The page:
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  1. #1
    jkd
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    QuickSort in C++

    Today in AP Computer Science lab, we wrote quick sort! yay

    There is a slight problem with my implementation though, and neither the teacher nor I could figure out exactly why. He told me to try running it on another computer simply because there is nothing he could find wrong. The problem still persists, so I'm wondering if anyone here can pick up the mistake:

    Code:
    #include <iostream.h>
    #include <stdlib.h>
    #include <time.h>
    #include "apvector.h"
    
    void swap(int &, int &);
    
    void fillArray(apvector<int> &, int);
    void printArray(const apvector<int> &);
    
    void insertionSort(apvector<int> &, int, int);
    void iSort(apvector<int> &);
    
    int partitionQuick(apvector<int> &, int, int);
    void quickSort(apvector<int> &, int, int);
    void qSort(apvector<int> &);
    
    int main() {
    	srand(time(NULL));
    
    	apvector<int> rArray;
    	fillArray(rArray, 300); // Change 300 to whatever number
    	printArray(rArray);
    	cout << "-------------------------------------" << endl;
    	qSort(rArray);
    	printArray(rArray);
    
    	return 0;
    }
    
    void swap(int & a, int & b) {
    	int temp = a;
    	a = b;
    	b = temp;
    }
    
    void fillArray(apvector<int> & arr, int length) {
    	arr.resize(length);
    	for (int i = 0; i < arr.length(); i++)
    		arr[i] = rand();
    }
    
    void printArray(const apvector<int> & arr) {
    	cout << "{ ";
    	for (int i = 0; i < arr.length(); i++) {
    		cout << arr[i];
    
    		if (i < arr.length() - 1)
    			cout << ", ";
    	}
    	cout << " }" << endl;
    }
    
    void iSort(apvector<int> & arr) {
    	insertionSort(arr, 0, arr.length());
    }
    void insertionSort(apvector<int> & arr, int min, int max) {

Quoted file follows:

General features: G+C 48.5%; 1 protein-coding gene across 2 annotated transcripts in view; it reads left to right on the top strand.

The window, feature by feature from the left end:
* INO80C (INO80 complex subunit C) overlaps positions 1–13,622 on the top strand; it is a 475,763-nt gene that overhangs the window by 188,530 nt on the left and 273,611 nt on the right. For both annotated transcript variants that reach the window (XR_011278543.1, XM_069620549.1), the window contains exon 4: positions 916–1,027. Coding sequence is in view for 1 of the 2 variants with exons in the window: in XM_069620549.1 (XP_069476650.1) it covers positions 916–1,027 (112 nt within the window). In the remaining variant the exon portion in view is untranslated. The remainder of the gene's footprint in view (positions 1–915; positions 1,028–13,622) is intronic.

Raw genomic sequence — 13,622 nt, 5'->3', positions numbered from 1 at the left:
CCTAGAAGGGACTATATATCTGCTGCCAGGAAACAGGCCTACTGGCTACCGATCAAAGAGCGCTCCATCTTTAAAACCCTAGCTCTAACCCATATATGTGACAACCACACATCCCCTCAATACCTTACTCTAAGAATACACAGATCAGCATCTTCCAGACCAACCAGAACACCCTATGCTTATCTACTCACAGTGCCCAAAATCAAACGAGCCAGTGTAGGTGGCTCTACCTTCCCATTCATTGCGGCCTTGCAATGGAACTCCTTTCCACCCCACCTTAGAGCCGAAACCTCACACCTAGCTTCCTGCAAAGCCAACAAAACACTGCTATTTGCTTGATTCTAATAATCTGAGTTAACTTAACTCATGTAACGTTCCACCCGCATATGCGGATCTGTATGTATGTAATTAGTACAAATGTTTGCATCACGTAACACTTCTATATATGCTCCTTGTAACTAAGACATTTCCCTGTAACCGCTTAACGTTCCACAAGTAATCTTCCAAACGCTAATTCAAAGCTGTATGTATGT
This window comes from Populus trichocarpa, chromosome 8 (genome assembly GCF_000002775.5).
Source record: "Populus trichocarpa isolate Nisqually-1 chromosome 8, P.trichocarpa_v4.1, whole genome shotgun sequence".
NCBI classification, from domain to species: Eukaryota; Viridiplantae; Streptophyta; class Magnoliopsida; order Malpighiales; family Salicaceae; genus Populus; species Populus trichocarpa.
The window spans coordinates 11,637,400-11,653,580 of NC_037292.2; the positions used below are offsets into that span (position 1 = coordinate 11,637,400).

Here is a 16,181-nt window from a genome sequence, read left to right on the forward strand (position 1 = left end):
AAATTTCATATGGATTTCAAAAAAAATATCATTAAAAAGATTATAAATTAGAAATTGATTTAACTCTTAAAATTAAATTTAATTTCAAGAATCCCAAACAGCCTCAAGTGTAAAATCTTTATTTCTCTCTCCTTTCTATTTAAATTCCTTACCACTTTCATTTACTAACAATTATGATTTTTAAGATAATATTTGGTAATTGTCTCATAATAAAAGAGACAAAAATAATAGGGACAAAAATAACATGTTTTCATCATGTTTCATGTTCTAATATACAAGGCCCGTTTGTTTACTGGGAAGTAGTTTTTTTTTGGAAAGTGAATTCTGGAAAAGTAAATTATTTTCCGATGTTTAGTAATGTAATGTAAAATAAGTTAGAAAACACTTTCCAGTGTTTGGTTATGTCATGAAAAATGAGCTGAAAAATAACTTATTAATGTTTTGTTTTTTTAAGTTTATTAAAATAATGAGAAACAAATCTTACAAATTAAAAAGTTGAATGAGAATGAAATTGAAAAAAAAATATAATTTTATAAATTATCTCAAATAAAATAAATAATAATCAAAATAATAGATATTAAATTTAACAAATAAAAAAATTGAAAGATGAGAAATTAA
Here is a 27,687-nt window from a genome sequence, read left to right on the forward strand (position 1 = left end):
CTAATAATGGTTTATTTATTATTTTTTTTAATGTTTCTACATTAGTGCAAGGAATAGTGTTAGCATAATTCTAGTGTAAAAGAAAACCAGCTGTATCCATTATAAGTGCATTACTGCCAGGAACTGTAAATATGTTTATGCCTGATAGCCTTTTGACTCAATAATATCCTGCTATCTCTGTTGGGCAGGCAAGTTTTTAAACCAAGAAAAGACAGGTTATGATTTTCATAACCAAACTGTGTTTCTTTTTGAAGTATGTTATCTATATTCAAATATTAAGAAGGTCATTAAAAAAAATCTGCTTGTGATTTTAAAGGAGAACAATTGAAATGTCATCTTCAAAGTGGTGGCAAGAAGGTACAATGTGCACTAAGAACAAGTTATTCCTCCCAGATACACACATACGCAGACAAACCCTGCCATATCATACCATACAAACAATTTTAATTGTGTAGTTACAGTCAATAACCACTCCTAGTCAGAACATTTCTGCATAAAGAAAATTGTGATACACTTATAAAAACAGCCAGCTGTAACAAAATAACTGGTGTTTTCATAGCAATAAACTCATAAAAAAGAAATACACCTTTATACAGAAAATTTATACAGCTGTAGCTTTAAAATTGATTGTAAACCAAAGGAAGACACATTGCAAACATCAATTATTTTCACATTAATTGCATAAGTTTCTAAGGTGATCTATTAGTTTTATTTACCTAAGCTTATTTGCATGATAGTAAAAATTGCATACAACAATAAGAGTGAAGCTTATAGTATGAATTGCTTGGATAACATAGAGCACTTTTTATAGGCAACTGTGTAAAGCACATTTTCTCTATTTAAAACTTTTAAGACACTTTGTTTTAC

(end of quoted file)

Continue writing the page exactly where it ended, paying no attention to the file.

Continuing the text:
int temp, smallest;
    	smallest = min;
    
    	// set a sentinel value
    	// adds n steps, but saves slightly more than half the required comparisons
    	for (int a = min; a < max; a++) {
    		if (arr[a] < arr[smallest])
    			smallest = a;
    	}
    	swap(arr[min], arr[smallest]);
    
    	for (int i = min + 1; i < max; i++) {
    		temp = arr[i];
    		int j = i - 1;
    		while (temp < arr[j]) {
    			arr[j+1] = arr[j];
    			j--;
    		}
    		arr[j+1] = temp;
    	}
    }
    
    int partitionQuick(apvector<int> & arr, int low, int high) {
    	if (high - low <= 10) {
    		// QuickSort is slower on smaller lists then Insertion Sort,
    		// so let's use Insertion Sort!
    		insertionSort(arr, low, high);
    		return -1;
    	}
    	else {
    		int first = arr[low];
    		while (low < high) {
    			while (arr[high] > first) high--;
    			while (arr[low]  < first) low++;
    			if (low < high)
    				swap(arr[low], arr[high]);
    		}
    		return high;
    	}
    }
    
    void quickSort(apvector<int> & arr, int a, int b) {
    	if (a < b) {
    		int pivot = partitionQuick(arr, a, b);
    		if (pivot > -1) {
    			quickSort(arr, a, pivot - 1);
    			quickSort(arr, pivot + 1, b);
    		}
    	}
    }
    
    void qSort(apvector<int> & arr) {
    	quickSort(arr, 0, arr.length()-1);
    }
    You only need to really look at the last 3 functions.

    Now, here is the problem:

    It works fine on apvector's with length() less than 300 or 400 or so. Anything higher, my CPU usage goes up to a 100%, and does nothing.
    The trick is that it does work on smaller arrays, but not larger ones, which means the algorithm itself works fine. And my 1ghz Duron with 256mb of DDR should be able to QuickSort a 500 element list in a second, if not less, because I can sort a 10000 element list via Insertion sort in about the same time (which is slower than QuickSort in with large amounts of data).

    The program's memory usage stays at a constant amount of RAM too, which means there isn't a memory leak anywhere... so I'm just probably swapping the pivot around not accomplishing anything... but it works fine on smaller numbers...

    Any ideas?

  • #2
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    That's what i'm thinking too. If making this numbers class has taught me anything its that when your passing a lot of variables to several different functions, certain things can lead the program to make just one decision that you didnt expect. Try putting a std::cout after each if else conditional just telling what decision is being made, so its not invisible anymore. Even if this doesnt fix it, it will steer you in the right direction.

    BTW, if you use one of the standard libraries:

    #include <iostream> //normal way
    #include <iostream.h>// says:

    #include <iostream>
    using namespace std;

    so you are avoiding using the namespace qualifier. Probably 99% of the time you'll be safe doing that, but they put it all inside the namespace to segregate it from your stuff.
    Last edited by Shawn Curry; 10-30-2002 at 07:02 AM.


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